Secrecy key to Civil Rights passage, reporter tells NPC Book Rap
July 10, 2014 | By Heather Forsgren Weaver | HeatherForsgrenWeaver@gmail.com
One of the keys to passage of the 1964 Civil Rights Act was secrecy, Todd Purdum, author of "An Idea Whose Time Has Come: Two Presidents, Two Parties and the Battle for the Civil Rights Act of 1964," told a National Press Club Book Rap on July 8.
“It sounds paradoxical here in the Press Club, and for a reporter to say that one of the other things that made the bill possible was secrecy,” Purdum, an NPC member since 2006, said. “The handful of people who were there who are still alive tell me that one of the absolutely crucial elements of this was that no one was posturing for the C-Span camera.”
The secrecy was possible because although “the country was every bit as divided” as it is today, Washington still worked, Purdum said.
Members of Congress socialized because they lived here, Purdum said. “It is a lot harder to call someone a dirty name when you had dinner in their house the night before,” he said.
Another reason the bill passed was that it was pushed by “truly a grassroots campaign,” Purdum said. When an interfaith coalition was formed “stretching into every synagogue, church and parish,” it became impossible to fight against the bill, introduced by President John F. Kennedy on June 11, 1963, and signed by President Lyndon Baines Johnson on July 2, 1964.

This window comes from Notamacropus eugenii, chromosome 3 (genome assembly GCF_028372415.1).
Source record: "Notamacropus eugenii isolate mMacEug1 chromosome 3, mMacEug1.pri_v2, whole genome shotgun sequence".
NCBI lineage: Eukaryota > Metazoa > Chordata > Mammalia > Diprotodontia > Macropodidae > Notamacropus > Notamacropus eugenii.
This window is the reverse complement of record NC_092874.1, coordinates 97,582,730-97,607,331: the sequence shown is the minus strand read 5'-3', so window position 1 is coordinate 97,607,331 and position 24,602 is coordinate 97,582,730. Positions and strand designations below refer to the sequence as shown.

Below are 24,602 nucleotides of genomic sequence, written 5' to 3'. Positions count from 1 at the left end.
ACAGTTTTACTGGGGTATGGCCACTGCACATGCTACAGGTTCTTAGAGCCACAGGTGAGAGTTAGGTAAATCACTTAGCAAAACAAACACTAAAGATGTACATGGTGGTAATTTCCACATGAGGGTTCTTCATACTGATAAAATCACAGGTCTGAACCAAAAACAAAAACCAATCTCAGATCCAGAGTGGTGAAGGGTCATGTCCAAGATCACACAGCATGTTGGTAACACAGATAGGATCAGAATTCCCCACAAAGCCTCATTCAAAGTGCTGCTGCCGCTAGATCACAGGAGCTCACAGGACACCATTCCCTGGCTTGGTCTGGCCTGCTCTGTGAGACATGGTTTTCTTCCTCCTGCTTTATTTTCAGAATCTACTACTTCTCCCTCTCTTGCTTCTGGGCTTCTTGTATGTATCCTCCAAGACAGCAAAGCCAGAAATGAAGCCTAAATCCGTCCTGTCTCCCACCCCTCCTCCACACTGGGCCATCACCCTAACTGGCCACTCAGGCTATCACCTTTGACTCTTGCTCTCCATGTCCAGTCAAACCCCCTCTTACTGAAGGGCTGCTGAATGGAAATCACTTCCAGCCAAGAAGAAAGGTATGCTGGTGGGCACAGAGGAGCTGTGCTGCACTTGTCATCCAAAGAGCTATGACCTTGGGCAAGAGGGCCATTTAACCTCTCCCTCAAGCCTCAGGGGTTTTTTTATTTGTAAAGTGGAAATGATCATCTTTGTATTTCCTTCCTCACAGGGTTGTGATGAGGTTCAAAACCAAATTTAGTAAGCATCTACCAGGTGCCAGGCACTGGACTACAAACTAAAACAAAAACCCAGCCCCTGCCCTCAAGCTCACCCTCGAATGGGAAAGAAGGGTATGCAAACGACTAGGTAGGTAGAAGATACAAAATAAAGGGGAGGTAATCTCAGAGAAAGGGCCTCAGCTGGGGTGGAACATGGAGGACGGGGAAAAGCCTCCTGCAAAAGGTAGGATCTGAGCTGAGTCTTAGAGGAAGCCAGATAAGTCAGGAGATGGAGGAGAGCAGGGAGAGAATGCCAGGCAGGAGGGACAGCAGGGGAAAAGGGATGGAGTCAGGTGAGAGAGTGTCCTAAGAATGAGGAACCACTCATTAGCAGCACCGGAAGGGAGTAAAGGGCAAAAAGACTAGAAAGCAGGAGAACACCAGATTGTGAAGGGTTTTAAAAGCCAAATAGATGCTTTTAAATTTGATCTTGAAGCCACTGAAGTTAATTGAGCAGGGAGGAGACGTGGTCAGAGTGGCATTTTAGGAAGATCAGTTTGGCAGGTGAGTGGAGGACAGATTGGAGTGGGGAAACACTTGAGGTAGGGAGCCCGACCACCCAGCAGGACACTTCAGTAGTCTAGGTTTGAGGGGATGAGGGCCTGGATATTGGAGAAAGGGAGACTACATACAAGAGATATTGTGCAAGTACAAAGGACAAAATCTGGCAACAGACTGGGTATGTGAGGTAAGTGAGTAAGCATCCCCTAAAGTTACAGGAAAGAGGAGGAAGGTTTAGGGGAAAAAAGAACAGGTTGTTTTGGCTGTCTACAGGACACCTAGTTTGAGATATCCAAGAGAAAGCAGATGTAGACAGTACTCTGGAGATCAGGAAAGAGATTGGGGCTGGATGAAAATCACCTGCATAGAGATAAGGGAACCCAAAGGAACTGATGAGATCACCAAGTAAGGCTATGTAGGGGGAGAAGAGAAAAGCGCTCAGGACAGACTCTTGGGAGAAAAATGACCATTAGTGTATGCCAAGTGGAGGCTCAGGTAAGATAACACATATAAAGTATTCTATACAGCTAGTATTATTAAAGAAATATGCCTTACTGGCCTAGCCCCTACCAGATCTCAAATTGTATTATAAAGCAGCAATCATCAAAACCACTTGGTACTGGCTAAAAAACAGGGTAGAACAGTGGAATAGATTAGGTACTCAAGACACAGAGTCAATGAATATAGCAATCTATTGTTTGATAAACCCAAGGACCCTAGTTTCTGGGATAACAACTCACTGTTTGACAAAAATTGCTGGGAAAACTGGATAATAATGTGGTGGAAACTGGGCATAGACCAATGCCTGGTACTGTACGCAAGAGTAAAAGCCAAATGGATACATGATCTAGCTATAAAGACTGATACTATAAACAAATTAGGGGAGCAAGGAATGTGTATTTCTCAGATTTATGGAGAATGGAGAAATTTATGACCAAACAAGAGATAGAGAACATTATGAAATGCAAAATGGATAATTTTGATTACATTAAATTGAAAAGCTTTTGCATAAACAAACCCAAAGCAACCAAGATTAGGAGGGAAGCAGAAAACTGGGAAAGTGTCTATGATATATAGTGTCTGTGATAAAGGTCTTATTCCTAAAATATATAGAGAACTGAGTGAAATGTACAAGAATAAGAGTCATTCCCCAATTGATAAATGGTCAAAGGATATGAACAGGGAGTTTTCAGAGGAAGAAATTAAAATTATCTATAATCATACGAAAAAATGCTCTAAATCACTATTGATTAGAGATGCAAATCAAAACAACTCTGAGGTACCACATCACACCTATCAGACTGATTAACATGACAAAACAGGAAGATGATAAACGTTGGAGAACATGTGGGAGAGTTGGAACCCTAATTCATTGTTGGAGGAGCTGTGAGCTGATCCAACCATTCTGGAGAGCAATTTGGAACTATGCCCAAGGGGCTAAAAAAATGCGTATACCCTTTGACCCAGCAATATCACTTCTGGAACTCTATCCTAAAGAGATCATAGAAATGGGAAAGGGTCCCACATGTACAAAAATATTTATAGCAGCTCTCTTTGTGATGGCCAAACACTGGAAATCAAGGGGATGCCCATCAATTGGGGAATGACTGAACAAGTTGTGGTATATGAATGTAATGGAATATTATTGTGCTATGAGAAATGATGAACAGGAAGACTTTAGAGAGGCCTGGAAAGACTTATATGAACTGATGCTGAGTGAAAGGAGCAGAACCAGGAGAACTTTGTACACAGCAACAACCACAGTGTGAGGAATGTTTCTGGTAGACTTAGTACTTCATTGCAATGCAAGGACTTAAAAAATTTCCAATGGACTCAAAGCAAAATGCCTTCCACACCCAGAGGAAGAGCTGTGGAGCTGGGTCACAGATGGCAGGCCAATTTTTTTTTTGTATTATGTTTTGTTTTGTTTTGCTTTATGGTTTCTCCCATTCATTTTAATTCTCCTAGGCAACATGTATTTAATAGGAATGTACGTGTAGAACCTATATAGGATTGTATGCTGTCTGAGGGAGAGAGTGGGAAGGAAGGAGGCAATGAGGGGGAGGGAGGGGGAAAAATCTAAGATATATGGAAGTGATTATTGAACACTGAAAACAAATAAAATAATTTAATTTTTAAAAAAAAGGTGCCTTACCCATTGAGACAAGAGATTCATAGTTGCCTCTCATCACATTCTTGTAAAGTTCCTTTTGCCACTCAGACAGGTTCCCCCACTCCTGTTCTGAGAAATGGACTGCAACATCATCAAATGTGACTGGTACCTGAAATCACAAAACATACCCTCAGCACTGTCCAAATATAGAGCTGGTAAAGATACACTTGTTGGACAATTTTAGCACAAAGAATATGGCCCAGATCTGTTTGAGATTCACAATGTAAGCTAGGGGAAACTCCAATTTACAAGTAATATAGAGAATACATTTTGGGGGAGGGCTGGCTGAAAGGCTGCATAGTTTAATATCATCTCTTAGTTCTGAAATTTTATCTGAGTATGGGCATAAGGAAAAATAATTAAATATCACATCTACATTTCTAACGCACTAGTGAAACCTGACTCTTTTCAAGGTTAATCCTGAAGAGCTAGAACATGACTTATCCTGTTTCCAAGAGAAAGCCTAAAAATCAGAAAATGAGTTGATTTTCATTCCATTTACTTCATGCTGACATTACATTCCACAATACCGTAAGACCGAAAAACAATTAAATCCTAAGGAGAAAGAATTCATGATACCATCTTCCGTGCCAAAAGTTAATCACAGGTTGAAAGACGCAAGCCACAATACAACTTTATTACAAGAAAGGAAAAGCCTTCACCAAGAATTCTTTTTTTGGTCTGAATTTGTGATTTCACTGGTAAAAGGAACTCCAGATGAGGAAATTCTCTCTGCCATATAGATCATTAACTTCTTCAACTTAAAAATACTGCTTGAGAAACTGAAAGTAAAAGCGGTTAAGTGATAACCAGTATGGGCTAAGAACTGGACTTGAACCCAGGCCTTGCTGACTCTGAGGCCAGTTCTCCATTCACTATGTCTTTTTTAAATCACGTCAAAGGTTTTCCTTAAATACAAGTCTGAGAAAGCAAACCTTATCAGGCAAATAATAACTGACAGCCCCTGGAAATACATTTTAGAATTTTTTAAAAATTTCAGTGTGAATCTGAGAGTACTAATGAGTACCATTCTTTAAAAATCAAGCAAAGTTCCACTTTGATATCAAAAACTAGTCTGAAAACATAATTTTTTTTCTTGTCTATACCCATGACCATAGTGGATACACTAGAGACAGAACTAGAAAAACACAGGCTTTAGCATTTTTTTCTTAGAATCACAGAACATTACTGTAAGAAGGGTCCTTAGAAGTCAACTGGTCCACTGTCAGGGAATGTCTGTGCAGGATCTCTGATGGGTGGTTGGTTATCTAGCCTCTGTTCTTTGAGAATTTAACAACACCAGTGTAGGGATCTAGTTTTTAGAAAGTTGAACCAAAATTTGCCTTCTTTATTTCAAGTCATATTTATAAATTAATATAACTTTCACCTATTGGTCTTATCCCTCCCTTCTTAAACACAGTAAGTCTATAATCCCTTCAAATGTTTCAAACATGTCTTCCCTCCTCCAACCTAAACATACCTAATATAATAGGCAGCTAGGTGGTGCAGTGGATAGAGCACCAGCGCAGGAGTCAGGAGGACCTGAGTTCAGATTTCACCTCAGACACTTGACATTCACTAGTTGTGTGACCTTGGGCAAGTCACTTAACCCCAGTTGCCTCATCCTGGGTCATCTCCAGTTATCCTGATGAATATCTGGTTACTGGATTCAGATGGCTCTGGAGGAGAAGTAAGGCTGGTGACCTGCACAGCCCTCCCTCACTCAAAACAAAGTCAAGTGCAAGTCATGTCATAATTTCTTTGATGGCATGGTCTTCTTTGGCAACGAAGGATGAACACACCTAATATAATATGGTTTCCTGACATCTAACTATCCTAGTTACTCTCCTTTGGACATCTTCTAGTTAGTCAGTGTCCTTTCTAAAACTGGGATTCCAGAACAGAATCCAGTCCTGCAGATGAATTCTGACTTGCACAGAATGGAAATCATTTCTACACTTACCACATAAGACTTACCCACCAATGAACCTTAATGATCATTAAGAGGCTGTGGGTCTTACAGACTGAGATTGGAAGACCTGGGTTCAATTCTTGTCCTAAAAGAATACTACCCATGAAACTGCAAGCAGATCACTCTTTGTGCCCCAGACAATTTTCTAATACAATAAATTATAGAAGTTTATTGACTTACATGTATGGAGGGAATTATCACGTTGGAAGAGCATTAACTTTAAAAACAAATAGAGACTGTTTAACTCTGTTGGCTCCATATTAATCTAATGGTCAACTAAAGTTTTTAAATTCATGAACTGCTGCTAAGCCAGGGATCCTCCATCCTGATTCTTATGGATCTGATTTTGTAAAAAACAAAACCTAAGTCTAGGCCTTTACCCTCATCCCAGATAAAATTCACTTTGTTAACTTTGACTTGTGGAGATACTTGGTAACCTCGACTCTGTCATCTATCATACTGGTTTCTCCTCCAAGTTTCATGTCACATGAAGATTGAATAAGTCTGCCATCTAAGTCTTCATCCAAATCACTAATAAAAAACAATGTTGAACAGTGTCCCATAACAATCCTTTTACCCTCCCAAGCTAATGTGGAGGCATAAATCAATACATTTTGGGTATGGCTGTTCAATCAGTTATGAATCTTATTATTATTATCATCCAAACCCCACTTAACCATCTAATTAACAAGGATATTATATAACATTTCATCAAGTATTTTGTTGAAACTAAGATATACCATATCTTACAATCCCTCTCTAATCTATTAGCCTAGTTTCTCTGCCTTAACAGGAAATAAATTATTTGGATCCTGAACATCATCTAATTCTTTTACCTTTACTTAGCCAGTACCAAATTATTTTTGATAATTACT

“It became ultimately very hard to fight the Golden Rule,” Purdum said. “The southern senators who were opposing the bill were completely opposed to desegregation and adamantly in favor of Jim Crowe, led by Richard Russell of Georgia. He said, ‘we could fight the lawyers but we couldn’t fight the preachers.’”
Many believe the Civil Rights Act of 1964 would never have passed if President Kennedy had not been killed in November 1963 but Purdum rejects that notion. While he said Johnson was “canny and savvy” to use the grief over Kennedy’s death to push the bill, Kennedy had worked hard for it –- even rescuing it from overreach in October 1963. Had Kennedy lived, the bill would probably have passed but maybe not as strong and maybe not until after the presidential election of 1964, Purdum said.
Former NPC President Larry Lipman, a member of the Book & Author Committee, introduced Purdum.